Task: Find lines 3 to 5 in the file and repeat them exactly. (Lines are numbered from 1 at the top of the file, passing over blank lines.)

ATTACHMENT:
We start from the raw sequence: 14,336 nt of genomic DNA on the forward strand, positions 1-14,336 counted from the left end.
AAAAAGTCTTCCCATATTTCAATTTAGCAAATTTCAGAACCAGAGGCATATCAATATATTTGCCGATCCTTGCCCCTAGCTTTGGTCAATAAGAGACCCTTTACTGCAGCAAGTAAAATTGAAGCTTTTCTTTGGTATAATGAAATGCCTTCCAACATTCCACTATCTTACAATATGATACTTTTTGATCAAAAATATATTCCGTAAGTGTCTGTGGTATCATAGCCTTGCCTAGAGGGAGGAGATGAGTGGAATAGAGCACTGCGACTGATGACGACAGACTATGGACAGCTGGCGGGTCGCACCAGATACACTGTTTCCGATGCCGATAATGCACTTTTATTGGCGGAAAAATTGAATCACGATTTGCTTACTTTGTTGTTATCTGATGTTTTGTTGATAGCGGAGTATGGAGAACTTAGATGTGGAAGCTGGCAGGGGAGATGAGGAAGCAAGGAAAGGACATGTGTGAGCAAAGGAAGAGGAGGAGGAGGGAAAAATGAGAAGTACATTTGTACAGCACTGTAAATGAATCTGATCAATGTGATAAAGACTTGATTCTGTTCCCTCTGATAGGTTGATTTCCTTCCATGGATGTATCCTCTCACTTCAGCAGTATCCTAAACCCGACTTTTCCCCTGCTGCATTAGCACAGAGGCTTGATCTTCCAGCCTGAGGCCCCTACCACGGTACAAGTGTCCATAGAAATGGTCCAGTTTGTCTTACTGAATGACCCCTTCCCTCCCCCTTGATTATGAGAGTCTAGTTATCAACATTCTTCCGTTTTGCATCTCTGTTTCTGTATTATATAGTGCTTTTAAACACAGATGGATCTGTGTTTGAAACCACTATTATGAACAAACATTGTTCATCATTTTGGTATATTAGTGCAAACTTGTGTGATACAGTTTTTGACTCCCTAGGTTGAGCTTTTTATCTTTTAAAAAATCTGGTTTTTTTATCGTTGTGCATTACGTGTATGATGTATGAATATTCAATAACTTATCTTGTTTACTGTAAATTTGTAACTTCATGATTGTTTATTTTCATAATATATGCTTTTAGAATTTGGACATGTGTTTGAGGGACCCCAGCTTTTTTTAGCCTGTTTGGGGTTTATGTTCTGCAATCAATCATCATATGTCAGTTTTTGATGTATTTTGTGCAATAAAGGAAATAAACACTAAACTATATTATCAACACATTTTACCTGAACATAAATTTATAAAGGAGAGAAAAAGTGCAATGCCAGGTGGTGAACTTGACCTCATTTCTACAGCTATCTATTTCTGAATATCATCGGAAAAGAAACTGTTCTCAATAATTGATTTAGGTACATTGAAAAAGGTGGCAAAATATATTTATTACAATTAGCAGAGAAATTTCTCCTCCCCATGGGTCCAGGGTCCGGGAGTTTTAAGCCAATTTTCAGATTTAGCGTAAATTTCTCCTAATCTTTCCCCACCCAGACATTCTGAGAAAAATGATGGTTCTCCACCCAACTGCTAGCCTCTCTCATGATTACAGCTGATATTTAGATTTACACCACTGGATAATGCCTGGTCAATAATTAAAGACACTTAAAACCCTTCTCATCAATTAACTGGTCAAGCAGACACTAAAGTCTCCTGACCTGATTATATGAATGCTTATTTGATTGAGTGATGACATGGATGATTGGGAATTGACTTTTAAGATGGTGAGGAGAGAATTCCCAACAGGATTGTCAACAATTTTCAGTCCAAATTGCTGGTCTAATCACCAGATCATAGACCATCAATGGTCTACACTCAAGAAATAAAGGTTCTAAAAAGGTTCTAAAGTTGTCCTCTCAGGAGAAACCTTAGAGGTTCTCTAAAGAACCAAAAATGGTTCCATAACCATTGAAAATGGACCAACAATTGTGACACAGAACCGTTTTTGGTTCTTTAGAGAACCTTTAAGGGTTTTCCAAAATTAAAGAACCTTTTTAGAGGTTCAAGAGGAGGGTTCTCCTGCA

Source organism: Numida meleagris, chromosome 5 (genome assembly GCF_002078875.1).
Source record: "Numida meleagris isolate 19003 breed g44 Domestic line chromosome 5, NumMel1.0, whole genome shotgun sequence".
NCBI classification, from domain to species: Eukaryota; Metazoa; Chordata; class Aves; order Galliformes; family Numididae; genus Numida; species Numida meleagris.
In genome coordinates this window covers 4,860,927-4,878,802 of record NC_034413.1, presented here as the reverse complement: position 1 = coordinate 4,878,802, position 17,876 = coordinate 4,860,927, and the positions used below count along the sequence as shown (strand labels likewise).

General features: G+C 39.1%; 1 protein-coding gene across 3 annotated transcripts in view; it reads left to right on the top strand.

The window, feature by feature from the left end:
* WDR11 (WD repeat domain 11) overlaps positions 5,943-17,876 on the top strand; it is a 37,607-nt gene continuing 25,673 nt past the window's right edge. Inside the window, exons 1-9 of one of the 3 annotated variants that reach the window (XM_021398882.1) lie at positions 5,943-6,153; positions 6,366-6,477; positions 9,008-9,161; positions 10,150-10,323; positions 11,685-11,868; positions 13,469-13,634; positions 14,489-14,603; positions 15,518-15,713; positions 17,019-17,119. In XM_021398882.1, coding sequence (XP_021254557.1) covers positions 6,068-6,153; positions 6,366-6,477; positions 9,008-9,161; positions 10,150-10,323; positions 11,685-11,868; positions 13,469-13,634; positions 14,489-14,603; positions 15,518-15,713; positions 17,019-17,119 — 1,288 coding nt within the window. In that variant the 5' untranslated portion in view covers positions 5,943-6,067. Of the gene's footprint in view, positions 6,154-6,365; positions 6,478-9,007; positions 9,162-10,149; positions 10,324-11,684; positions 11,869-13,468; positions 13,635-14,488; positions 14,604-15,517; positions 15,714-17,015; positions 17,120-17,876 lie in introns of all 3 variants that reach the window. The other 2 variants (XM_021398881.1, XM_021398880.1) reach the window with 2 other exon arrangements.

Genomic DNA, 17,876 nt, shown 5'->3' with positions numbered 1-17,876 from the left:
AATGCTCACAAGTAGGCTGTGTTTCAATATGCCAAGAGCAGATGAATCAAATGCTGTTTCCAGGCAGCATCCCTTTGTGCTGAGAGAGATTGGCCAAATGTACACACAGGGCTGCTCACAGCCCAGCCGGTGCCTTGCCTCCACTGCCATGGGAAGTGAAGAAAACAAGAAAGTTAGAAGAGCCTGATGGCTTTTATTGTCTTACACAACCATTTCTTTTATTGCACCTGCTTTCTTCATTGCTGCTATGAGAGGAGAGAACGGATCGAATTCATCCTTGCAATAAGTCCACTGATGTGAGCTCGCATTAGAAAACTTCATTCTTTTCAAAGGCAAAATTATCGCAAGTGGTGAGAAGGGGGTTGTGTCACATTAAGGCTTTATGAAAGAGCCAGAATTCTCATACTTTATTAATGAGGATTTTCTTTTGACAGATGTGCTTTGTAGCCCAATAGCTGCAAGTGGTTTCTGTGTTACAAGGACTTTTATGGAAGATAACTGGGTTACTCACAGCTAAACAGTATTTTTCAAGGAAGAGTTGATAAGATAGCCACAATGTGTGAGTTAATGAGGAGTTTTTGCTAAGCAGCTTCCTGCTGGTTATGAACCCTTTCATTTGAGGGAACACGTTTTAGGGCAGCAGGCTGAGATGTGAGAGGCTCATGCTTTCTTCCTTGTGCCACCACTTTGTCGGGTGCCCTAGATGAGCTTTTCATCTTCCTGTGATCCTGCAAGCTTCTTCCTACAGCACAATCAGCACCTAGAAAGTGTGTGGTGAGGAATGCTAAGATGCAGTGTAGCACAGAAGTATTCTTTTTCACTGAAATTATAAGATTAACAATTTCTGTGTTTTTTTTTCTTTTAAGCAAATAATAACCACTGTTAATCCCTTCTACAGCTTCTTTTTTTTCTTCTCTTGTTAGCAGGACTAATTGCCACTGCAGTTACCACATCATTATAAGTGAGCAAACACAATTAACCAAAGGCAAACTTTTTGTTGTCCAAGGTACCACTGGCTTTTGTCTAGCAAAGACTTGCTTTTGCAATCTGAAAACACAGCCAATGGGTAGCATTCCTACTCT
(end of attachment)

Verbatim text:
Source organism: Numida meleagris, chromosome 5 (genome assembly GCF_002078875.1).
Source record: "Numida meleagris isolate 19003 breed g44 Domestic line chromosome 5, NumMel1.0, whole genome shotgun sequence".
NCBI classification, from domain to species: Eukaryota; Metazoa; Chordata; class Aves; order Galliformes; family Numididae; genus Numida; species Numida meleagris.